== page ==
Like millions of music fans, twenty years ago I spent an entire Saturday glued to my television – from around seven in the morning to just before midnight. The occasion was Live Aid, the original all-star marathon benefit concert.
The concert was broadcast in its entirety on MTV, and I mean in its entirety. MTV showed no commercials on that day; pleas for donations were hustled between acts and through a crawl screen during the performances.
In fact, the only annoyance during the telecast was a bonehead decision by MTV to focus the cameras on their VJ’s in Philadelphia singing along to Paul McCartney in London. Here was a then-rare performance of a Beatles song, “Let it Be”, and we were forced to watch Martha Quinn, Adam Curry, and their faceless cohorts swaying to the beat.
Another element of the concerts that stood out was the difference in quality between the London and Philadelphia shows. London culminated with rousing sets by U2, David Bowie, Queen, a newly-reunited Who, and McCartney. Philly was stuck with Hall & Oates, Tina Turner, Phil Collins (singing the same awful songs he had sung 12 hours earlier in London), and a drunk collaboration between Bob Dylan, Keith Richards, and Ronnie Wood that was hampered by the fact that their monitors were turned off so that the “We Be the World” finale could be rehearsed behind the stage curtain.
This same division of talent existed this past Saturday during Live 8. London featured return performances by U2, McCartney, and the Who, along with R.E.M., Velvet Revolver, Coldplay, Snoop Dogg, and many other current and classic performers. Philly had Will Smith, Bon Jovi, and Stevie Wonder collaborating with the godawful Rob Thomas and that Maroon 5 guy.
Not that the London show was perfect, as the pacing made absolutely no sense. Many of the big names actually opened the show, long before most of America was even awake. One hit wonders and over-the-hill vocal divas too up much of the prime time hours, although Pink Floyd’s four song set was strategically placed near the conclusion.
None of that really matters, though, as anybody who wanted to actually watch the proceedings was angry and frustrated within five minutes. Although both MTV and VH1 had eight hours slotted for the multiple shows, some brain surgeon decided that both channels should broadcast the same feed.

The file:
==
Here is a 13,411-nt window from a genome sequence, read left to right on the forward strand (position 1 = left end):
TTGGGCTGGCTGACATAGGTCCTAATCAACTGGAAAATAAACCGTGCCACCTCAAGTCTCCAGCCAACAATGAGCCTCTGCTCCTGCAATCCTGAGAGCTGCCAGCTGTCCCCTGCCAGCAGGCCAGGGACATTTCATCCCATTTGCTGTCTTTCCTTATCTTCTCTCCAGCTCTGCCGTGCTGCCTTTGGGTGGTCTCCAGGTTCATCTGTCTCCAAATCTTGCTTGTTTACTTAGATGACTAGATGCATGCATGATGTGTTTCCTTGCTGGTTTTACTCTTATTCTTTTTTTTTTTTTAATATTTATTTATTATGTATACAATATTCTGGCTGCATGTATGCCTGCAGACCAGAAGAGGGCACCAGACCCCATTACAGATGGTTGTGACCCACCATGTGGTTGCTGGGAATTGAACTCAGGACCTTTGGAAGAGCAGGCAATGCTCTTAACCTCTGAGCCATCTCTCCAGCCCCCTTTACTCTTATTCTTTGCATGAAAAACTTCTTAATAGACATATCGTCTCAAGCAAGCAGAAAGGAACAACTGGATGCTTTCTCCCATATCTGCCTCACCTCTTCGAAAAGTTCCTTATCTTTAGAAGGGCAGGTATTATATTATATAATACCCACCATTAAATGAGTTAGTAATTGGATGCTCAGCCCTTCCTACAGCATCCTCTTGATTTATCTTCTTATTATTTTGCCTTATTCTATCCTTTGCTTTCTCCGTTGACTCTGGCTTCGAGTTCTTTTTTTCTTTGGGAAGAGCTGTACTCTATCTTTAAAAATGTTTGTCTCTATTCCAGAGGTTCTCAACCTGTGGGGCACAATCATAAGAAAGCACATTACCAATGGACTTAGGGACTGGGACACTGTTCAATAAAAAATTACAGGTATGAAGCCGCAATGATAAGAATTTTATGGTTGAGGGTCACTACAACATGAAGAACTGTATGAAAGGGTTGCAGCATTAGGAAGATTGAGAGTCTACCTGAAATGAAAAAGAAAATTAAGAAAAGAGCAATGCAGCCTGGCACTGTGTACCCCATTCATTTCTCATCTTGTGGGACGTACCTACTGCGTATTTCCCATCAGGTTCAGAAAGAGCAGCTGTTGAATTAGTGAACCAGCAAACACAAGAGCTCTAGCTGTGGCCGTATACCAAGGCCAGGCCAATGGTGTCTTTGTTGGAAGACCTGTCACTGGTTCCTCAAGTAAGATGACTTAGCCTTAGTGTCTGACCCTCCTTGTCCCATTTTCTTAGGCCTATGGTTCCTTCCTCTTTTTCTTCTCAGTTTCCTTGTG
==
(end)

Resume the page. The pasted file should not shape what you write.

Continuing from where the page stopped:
Even that could have been ignored if they would have actually shown some music. Besides the fact that commercial breaks were included in the broadcast this time around, MTV refused to show a complete song. Typically, they’d jump into some performance about halfway through, show a minute or so, and then jump to morons such as Sway to tell us how cool it is to watch whoever they were showing. Then they’d jump to another of their faceless VJ’s to repeat the process on the next partial song.
Even enduring these partial excerpts was a chore, as the director must have been on some really good Ecstacy. No shot was held for more than a half-second; few shots actually caught what should have been shown. Pete Townshend would start one of his legendary windmills, and the camera would shift to the drummer. The crowd was generally shown more than the artist, generally by those awful crane shots that would start at one end of the stadium and race to the other end in just a second or two. Dammit, Beavis, just show the band!
Frustrated, I turned to my XM radio. They had been promoting for weeks how each of the locations would have their own channel, and the entire show would be broadcast. Bullshit! Talking heads talked over song after song, and whoever was running sound should never be hired again, as all you could hear was the drums and keyboards, with the vocals straining to be heard. They didn’t even live up to their promise of running the entire show, as acts that they determined to be important were cut into the feeds of other locations. That damned Mariah Carey was on five channels!
I’m sure a few of you out there are saying “why didn’t you just check out” From my understanding, they did actually fulfill their promise and showed the whole damned thing, from McCartney and U2’s collaboration on “Sgt. Pepper” to Neil Young and seemingly all of Canada screaming “Rockin’ in the Free World”. If it was a workday, maybe watching all of this streamed on a small computer screen would have been good enough for me. But I use the internet to find and download video and audio to play on my full-size television and stereo. Even with a high-speed connection, the quality of streaming broadcasts still leaves a bit to be desired. I wanted to crank up “Who Are You”, not shush my entire house so that I can hear it on my laptop’s tinny little speakers.


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